Christopher P. Stephens, Bookman

Chris Stephens has been a book dealer since 1965 - earlier if you count childhood buying and selling.

Stephens has sold major collections to university libraries all over the world. He has operated appealing bookstores in Mt. Carroll, Illinois, Hastings on Hudson, NY and several in NYC, NY. He is a wholesale dealer to other bookstores all over the world.

Chris loves books.

Stephens now maintains a lively internet operation out of his new home in Scranton, PA.

Sunday, January 3, 2010

Sixty Photographs - Alfred A. Knopf Sr & Jr

Alfred Knopf took photos of many of the intriguing people he and his wife, Blanche, had as friends and associates. Sixty of these photographs were selected to publish in the book, Sixty Photographs, which commemorated the sixtieth anniversary of Alfred A. Knopf, Publisher. The book was published in 1975.

Knopf started his publishing company in 1915. He and Blanche, ran it as a family business until 1959 when their son left Knopf Publishing to to start Atheneum. At that time Knopf blended in, quite happily, with Random House.

I love this book. The front cover of Sixty Photographs shows A.A.K. himself, as a young man, seated comfortably in a meadow a few years before he founded his publishing company. The back cover shows him as an old man seated comfortably in a similar meadow. On the pages in between, Knopf gives us a treat. The photographs have the unstudied charm of the enthusiastic amateur photographer. Unpolished, they're more intimate. Knopf includes anecdotes to accompany each picture. They read like a conversation. You and he are flipping through the photos and he's recollecting the people and the circumstances. Sixty Photographs is a heartening glimpse of a mid-20th century world of literature and art and music and publishing and friendship.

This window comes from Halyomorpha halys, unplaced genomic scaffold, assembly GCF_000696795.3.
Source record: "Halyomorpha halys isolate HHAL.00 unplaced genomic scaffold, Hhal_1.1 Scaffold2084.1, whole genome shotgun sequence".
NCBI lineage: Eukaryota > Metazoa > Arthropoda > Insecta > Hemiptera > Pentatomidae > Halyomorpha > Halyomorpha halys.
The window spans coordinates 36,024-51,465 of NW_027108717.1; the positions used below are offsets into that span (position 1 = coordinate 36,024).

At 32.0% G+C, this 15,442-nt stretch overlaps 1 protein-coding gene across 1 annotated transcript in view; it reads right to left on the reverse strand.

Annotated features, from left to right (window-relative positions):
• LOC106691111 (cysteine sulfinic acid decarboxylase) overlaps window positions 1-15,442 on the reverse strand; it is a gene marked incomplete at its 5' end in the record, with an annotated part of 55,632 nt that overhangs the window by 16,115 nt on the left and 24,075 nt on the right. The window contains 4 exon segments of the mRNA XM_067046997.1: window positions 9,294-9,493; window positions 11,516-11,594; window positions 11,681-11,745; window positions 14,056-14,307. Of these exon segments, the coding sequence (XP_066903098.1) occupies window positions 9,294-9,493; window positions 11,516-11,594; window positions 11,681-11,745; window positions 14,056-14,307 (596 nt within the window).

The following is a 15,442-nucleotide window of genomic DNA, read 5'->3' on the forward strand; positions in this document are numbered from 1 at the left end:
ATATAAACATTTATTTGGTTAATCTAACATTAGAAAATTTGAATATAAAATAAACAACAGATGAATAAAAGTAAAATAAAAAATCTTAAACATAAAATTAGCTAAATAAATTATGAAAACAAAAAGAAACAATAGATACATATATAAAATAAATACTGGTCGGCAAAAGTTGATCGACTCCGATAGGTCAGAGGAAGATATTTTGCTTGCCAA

This book is readily available. You can get one easily at your local bookstore or over the internet. We got ours from Pat Knopf.

In the late 1970s Alfred A. Knopf, Jr invited Christopher P. Stephens up to his house in Connecticut to look at books. Of course Chris went. There were lots of books, nicely arranged on handsome shelves. Chris expressed interest in buying a beautifully inscribed author collection. "Oh no," said Pat. "Those are going to my daughter." Chris ended up with 3 or 4 cartons of good books that weren't going to Knopf's daughters or son. He brought them back to Canfield Stephens Books.

Pat Knopf was friendly and easy to talk to, says Chris. They talked books. They talked publishing. Knopf had been in publishing since his infancy. Chris expected him to have tons of ephemera tucked away in boxes and drawers. Chris expected piles of papers on the floors and desk tops and bursting forth from cupboards. There was no evidence of any of this.

"Don't you have any junky stuff around somewhere?" he asked.
Pat was bewildered. "What do you mean?"
"You know," Chris coaxed him. "Galleys. Proofs. Letters from authors. Production correspondance."
Knopf dismissed it all with a wave of the hand. "I don't keep any of that. I throw it all out when I'm through with it."

Although Pat Knopf threw out much that Stephens would have liked to buy, Chris still left happy. He had some very fine books. He brought Sixty Photographs home for our personal bookshelves.
That volume had to get used to quite a different environment. At our house we do have a lot of junky stuff around.

Alfred A. Knopf 1892 - 1984
Pat Knopf 1918 - 2009

A brief biography of Alfred Abraham Knopf, Sr. by Columbia University

The Alfred A. and Blanch Knopf Collection at University of Texas at Austin

NY Times Obituary for Alfred A. Knopf, Jr.

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